Chapter 2, written by Friso Lammertse, is completely devoted to Jheronimus Bosch (pp. 54-71). Bosch is considered an early representative of Dutch genre painting, but this is only based on a very small part of his preserved oeuvre: the Rotterdam Pedlar tondo, the exterior panels of the Haywain, the scenes in the foreground of the Haywain’s central panel and the deadly sins scenes in the so-called Prado Tabletop. Lammertse points out (referring to Koreny 2012) that recently it has been suggested that these paintings should be removed from the list of authentic Bosch works, but he does not take a personal point of view in this matter. About the Haywain and the Pedlar he writes: ‘It is important that the scholars agree that if these two paintings are not by the master himself, they have been produced in his close environment by a workshop assistant’ (p. 55). Lammertse also points out that Bosch’s genre scenes are imbedded in an allegorical and devotional context and that not this global context, but details from it were largely imitated in the sixteenth century, by means of paintings with one clear subject. Bosch may have already created such little paintings but these have been lost (because they were often painted on canvas) or we know them only from (uncertain) copies, as is the case with The Cutting of the Stone (Prado), The Conjuror (Saint-Germain-en-Laye), The Dance of Carnival and Lent (i.a. Amsterdam) and The Repairer of Bellows (Tournai).

 

On pages 69-70 then follows an important sentence: ‘It is possible that the two triptychs [Lammertse is referring to the Haywain and the lost Pedlar triptych] are quite atypical examples of his art that have withstood time because of their more hard-wearing materials but offer only a weak reflection of the real contribution of the artist to the rise of a profane art of painting’. It is a statement that closely agrees with the writings of Paul Vandenbroeck. The statement in chapter 9 (written by Lammertse and Van der Coelen) that Bosch’s world is haunted by fear whereas Bruegel looks at man in a more mild and humorous way (p. 205) seems to echo the views of Roger Marijnissen.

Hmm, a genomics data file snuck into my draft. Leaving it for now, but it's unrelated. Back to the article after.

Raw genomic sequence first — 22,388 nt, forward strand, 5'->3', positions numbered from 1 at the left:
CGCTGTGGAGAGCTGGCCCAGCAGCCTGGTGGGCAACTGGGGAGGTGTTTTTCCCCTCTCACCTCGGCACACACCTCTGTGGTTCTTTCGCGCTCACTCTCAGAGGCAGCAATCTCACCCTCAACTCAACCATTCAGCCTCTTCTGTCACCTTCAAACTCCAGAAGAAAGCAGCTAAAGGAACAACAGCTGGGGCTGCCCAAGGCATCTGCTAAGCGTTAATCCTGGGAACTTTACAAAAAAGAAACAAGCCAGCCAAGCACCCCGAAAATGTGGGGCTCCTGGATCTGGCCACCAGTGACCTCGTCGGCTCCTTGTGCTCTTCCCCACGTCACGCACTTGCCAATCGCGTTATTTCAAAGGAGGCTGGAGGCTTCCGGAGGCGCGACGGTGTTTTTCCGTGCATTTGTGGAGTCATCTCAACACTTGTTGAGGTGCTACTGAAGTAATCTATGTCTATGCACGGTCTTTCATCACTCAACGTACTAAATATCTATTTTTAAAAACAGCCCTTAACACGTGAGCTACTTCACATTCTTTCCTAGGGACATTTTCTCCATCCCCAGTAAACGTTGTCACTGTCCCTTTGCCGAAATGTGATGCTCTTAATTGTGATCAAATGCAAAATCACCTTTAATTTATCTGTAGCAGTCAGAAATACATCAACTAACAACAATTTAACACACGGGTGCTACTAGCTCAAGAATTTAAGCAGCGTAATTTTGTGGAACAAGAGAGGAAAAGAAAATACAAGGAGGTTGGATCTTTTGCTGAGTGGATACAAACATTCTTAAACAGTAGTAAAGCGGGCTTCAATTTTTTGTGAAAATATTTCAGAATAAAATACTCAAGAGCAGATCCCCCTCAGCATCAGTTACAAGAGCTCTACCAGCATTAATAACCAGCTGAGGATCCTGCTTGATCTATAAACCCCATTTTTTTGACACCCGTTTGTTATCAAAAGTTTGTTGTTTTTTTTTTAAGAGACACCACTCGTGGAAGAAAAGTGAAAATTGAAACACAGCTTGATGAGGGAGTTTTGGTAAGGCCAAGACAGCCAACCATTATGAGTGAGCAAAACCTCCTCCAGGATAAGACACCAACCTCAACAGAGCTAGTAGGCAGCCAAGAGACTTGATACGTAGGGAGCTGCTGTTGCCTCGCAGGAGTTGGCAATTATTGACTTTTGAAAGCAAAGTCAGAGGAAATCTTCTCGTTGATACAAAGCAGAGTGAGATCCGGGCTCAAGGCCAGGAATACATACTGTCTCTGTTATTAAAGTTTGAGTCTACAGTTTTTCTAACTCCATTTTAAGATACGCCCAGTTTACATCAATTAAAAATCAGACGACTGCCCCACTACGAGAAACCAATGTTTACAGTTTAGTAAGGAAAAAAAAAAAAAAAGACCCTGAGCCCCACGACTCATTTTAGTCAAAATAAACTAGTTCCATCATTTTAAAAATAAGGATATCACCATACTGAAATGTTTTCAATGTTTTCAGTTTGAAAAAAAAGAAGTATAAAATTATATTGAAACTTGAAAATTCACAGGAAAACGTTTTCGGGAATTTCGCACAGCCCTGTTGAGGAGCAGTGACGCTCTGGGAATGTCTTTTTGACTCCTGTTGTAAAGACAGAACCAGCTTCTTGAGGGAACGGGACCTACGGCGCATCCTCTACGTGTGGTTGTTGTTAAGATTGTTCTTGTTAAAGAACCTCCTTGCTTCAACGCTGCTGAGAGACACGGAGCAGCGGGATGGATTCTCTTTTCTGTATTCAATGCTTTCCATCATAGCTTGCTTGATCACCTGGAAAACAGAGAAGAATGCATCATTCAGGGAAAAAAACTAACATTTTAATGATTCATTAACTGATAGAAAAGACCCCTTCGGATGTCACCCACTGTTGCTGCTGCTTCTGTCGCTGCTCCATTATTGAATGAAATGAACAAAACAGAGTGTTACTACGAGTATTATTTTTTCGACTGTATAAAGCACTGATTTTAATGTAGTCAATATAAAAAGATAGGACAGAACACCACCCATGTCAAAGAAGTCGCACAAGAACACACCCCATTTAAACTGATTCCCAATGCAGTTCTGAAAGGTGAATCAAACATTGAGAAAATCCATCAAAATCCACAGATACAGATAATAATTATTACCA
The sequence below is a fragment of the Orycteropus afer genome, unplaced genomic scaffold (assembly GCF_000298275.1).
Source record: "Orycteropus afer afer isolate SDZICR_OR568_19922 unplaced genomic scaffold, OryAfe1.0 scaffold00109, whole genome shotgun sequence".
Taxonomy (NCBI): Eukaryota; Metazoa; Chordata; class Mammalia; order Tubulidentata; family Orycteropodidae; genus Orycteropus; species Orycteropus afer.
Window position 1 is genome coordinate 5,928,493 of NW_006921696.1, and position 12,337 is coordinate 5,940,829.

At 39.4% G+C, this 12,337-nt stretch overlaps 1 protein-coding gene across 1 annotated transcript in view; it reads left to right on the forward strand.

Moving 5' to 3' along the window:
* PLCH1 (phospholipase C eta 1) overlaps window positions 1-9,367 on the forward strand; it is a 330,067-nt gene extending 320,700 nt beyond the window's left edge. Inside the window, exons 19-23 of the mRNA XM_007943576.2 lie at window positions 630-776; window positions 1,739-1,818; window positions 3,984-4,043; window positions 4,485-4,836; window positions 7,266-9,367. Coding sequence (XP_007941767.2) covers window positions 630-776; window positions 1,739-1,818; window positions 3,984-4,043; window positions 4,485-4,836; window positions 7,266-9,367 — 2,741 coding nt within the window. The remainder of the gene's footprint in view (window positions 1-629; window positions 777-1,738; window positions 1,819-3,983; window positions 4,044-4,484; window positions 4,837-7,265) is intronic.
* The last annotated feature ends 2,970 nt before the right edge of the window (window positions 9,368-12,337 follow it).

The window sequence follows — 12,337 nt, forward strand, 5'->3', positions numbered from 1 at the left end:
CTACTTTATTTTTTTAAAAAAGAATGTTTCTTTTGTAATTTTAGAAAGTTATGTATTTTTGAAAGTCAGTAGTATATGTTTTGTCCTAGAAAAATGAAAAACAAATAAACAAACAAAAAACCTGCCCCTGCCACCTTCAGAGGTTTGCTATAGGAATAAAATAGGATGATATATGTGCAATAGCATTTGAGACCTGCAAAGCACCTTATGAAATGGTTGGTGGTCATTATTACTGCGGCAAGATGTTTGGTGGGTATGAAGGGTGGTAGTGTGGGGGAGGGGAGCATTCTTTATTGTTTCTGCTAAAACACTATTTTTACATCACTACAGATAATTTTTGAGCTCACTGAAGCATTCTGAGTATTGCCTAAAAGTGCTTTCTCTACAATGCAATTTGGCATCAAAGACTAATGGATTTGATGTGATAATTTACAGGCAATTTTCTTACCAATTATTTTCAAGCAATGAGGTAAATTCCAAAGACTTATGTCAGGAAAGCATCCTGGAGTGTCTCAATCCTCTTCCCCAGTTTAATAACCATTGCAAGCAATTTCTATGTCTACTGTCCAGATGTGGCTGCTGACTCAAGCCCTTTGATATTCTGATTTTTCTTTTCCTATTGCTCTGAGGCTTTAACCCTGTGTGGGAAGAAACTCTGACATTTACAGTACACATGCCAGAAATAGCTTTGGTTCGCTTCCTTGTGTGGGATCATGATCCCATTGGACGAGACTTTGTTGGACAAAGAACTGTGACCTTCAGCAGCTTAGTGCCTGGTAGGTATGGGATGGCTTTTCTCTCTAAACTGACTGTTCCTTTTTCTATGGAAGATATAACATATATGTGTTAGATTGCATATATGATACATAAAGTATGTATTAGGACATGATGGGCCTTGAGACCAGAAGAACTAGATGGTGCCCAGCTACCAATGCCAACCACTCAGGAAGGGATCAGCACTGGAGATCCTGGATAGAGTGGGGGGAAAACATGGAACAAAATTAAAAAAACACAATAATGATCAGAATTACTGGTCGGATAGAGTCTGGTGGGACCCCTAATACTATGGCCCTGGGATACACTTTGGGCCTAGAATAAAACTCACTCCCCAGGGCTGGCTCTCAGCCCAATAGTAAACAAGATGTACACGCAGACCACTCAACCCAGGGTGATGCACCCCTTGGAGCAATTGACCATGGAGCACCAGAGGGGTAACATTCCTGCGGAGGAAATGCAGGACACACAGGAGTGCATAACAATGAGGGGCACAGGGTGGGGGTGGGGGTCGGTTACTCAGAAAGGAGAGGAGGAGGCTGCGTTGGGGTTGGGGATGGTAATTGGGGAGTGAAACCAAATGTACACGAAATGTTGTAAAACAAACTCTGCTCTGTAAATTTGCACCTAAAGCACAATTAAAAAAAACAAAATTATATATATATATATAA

On a few occasions Lammertse seems to agree a bit too easily with very recent findings of Bosch research. It is, for instance, remarkable that the saint in the right exterior panel of the Vienna Last Judgment triptych is not called St Bavo but St Hippolyte (in the wake of Koldeweij, though he is nowhere mentioned in this particular context). On page 75 (in another chapter, written by Van der Coelen) it is claimed that Bosch painted his Haywain circa 1515: the possibility that both Haywain triptychs we now know are late workshop replicas of an early Bosch painting is thus not acknowledged.

 

Furthermore, I am somewhat disappointed that on page 63 Lammertse does not choose in favour of a positive interpretation of Bosch’s pedlars: ‘That the pedlar in both paintings is old, does not seem a coincidence but which choice he will make at the end of his life remains uncertain’. With their stick (a topical reference to the support of good faith and Christ) the pedlars keep a harshly growling dog (a topical image of the devil) at safe distance: this means that what they are doing is okay (in spite of their earlier sins) and everything points out that they will make the correct choice. Moreover, without exception the exterior panels of Bosch’s triptychs basically show the good example. For the rest, nothing but praise and approval for this nice catalogue and for the exhibition it accompanies.

 

[explicit 6th December 2015]